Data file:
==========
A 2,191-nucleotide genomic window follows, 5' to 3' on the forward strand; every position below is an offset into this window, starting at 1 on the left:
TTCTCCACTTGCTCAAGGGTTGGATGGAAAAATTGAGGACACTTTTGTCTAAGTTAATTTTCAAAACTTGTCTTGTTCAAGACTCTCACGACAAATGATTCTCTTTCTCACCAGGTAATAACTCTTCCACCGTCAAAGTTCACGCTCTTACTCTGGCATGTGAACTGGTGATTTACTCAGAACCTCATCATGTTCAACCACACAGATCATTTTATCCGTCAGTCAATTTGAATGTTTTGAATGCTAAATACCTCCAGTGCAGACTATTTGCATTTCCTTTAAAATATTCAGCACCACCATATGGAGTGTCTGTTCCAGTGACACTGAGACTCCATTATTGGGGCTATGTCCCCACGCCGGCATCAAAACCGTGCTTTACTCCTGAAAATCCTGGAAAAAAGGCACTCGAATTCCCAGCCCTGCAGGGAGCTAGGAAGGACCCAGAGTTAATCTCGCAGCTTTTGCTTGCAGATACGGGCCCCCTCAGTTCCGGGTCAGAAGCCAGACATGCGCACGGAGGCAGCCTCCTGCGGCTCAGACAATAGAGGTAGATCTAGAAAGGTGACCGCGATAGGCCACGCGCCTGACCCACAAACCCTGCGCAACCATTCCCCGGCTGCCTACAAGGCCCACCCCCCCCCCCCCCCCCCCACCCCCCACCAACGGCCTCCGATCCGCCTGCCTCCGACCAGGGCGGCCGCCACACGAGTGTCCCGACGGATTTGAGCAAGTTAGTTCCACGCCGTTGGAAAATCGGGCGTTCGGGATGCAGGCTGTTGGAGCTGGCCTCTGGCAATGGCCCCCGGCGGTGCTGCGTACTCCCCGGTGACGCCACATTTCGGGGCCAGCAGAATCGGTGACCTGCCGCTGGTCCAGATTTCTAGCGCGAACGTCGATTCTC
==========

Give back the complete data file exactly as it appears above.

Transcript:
A 2,191-nucleotide genomic window follows, 5' to 3' on the forward strand; every position below is an offset into this window, starting at 1 on the left:
TTCTCCACTTGCTCAAGGGTTGGATGGAAAAATTGAGGACACTTTTGTCTAAGTTAATTTTCAAAACTTGTCTTGTTCAAGACTCTCACGACAAATGATTCTCTTTCTCACCAGGTAATAACTCTTCCACCGTCAAAGTTCACGCTCTTACTCTGGCATGTGAACTGGTGATTTACTCAGAACCTCATCATGTTCAACCACACAGATCATTTTATCCGTCAGTCAATTTGAATGTTTTGAATGCTAAATACCTCCAGTGCAGACTATTTGCATTTCCTTTAAAATATTCAGCACCACCATATGGAGTGTCTGTTCCAGTGACACTGAGACTCCATTATTGGGGCTATGTCCCCACGCCGGCATCAAAACCGTGCTTTACTCCTGAAAATCCTGGAAAAAAGGCACTCGAATTCCCAGCCCTGCAGGGAGCTAGGAAGGACCCAGAGTTAATCTCGCAGCTTTTGCTTGCAGATACGGGCCCCCTCAGTTCCGGGTCAGAAGCCAGACATGCGCACGGAGGCAGCCTCCTGCGGCTCAGACAATAGAGGTAGATCTAGAAAGGTGACCGCGATAGGCCACGCGCCTGACCCACAAACCCTGCGCAACCATTCCCCGGCTGCCTACAAGGCCCACCCCCCCCCCCCCCCCCCCACCCCCCACCAACGGCCTCCGATCCGCCTGCCTCCGACCAGGGCGGCCGCCACACGAGTGTCCCGACGGATTTGAGCAAGTTAGTTCCACGCCGTTGGAAAATCGGGCGTTCGGGATGCAGGCTGTTGGAGCTGGCCTCTGGCAATGGCCCCCGGCGGTGCTGCGTACTCCCCGGTGACGCCACATTTCGGGGCCAGCAGAATCGGTGACCTGCCGCTGGTCCAGATTTCTAGCGCGAACGTCGATTCTC